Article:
U.S. government bonds edged higher Tuesday as the market took a break from its recent selloff.
The yield on the benchmark 10-year Treasury note settled at 2.332%, compared with 2.337% Monday.
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Yields, which fall when bond prices rise, ticked higher overnight but fell back at the start of the U.S. trading session.
Yields have trended higher in recent weeks due to a variety of factors, including speculation that Federal Reserve Chairwoman Janet Yellen could be replaced next year with someone more inclined to raise interest rates.
Yields have also been supported by the prospect of a tax-cut package, following the release of a Republican plan on taxes last week and movement in Congress to pass a budget blueprint that would allow Republicans to reduce revenues by up to $1.5 trillion over the next decade without votes from Democrats.
A large tax cut for individuals and corporations could weigh on Treasurys in part by boosting economic growth, leading investors to favor riskier assets. It could also stoke inflation, which chips away at the fixed returns of government debt, and expand the budget deficit, forcing the government to sell more bonds to the public at a time when the Fed is also starting to scale back its purchases of Treasurys.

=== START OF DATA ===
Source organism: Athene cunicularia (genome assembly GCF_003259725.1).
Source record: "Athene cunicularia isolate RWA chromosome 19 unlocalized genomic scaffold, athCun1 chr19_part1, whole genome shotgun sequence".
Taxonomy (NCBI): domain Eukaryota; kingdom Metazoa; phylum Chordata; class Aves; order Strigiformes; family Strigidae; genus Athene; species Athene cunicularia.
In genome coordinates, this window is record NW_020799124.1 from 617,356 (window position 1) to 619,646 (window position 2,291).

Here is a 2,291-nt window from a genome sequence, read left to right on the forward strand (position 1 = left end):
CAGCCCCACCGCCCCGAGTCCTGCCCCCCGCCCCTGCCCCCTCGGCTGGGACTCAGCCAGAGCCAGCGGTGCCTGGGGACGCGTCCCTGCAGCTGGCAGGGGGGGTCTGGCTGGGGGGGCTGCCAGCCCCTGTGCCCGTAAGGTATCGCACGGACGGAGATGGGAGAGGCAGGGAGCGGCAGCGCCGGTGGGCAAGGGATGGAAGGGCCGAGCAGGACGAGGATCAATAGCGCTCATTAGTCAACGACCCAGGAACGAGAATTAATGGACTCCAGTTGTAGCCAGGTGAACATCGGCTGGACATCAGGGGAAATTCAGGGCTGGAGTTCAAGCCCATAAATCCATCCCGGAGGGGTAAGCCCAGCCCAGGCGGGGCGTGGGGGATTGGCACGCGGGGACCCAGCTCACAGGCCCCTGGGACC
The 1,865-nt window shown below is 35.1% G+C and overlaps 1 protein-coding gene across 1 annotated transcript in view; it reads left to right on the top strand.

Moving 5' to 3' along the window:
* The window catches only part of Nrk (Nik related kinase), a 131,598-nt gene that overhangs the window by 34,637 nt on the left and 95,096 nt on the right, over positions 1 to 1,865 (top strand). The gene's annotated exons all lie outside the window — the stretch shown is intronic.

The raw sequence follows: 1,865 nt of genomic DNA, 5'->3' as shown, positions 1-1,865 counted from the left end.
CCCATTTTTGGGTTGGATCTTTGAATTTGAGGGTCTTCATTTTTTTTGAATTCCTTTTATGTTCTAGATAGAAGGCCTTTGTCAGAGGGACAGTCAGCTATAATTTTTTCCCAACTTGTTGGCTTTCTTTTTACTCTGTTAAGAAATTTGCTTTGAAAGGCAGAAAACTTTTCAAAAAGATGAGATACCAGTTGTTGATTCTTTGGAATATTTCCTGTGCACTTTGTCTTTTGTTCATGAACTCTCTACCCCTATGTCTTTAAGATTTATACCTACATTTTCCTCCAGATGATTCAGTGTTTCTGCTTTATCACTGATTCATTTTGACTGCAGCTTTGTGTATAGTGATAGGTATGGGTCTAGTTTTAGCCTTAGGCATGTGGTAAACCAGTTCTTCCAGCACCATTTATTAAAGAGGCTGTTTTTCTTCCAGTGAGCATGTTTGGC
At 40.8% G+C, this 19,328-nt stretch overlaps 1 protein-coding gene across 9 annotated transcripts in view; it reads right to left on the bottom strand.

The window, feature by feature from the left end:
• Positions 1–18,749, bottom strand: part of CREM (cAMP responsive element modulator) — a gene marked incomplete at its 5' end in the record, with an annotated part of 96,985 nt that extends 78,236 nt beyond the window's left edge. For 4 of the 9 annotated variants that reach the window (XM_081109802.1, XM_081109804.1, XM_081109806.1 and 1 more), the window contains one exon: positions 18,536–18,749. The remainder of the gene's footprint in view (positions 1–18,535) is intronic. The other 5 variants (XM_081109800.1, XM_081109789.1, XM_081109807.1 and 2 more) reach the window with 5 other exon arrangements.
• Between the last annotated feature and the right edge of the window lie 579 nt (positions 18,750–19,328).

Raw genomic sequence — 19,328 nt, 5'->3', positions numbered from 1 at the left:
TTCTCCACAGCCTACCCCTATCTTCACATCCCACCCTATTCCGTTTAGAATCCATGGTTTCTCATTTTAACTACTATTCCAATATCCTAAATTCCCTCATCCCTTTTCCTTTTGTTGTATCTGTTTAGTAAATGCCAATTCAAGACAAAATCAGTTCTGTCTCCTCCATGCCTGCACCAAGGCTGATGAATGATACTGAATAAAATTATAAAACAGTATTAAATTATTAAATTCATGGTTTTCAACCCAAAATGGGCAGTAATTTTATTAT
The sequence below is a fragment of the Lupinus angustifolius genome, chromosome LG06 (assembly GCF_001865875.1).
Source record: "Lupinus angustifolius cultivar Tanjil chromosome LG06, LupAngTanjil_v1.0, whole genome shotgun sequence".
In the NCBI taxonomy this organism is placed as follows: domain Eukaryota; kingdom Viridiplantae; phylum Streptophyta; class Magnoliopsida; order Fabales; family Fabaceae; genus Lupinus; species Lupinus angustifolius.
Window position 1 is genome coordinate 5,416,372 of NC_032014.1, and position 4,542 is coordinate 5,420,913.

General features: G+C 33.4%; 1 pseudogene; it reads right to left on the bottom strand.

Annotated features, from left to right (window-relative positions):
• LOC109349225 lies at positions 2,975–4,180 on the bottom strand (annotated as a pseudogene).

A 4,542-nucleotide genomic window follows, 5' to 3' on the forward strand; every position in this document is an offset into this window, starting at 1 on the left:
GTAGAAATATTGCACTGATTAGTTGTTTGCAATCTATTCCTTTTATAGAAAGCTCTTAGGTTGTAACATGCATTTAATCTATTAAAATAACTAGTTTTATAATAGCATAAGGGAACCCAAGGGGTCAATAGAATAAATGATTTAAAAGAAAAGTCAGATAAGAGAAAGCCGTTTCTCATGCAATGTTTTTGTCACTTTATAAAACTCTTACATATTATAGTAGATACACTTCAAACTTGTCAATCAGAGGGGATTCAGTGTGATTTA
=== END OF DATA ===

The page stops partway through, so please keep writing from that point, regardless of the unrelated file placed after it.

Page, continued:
"A lot of moving parts" have led investors to sell bonds recently, said Stanley Sun, interest-rates strategist at Nomura Securities International in New York.
While inflation remains low, that "has stopped being news," leaving investors to focus on other matters like tax policy and candidates to replace Ms. Yellen, he added.
One question for investors is what type of bonds, from short-term bills to longer-term notes, the Treasury Department plans to sell as the Fed shrinks its balance sheet and Congress considers tax cuts. More information on that front is likely to come on Nov. 1, when the agency makes its quarterly refunding announcement.
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(END) Dow Jones Newswires
October 03, 2017 16:02 ET (20:02 GMT)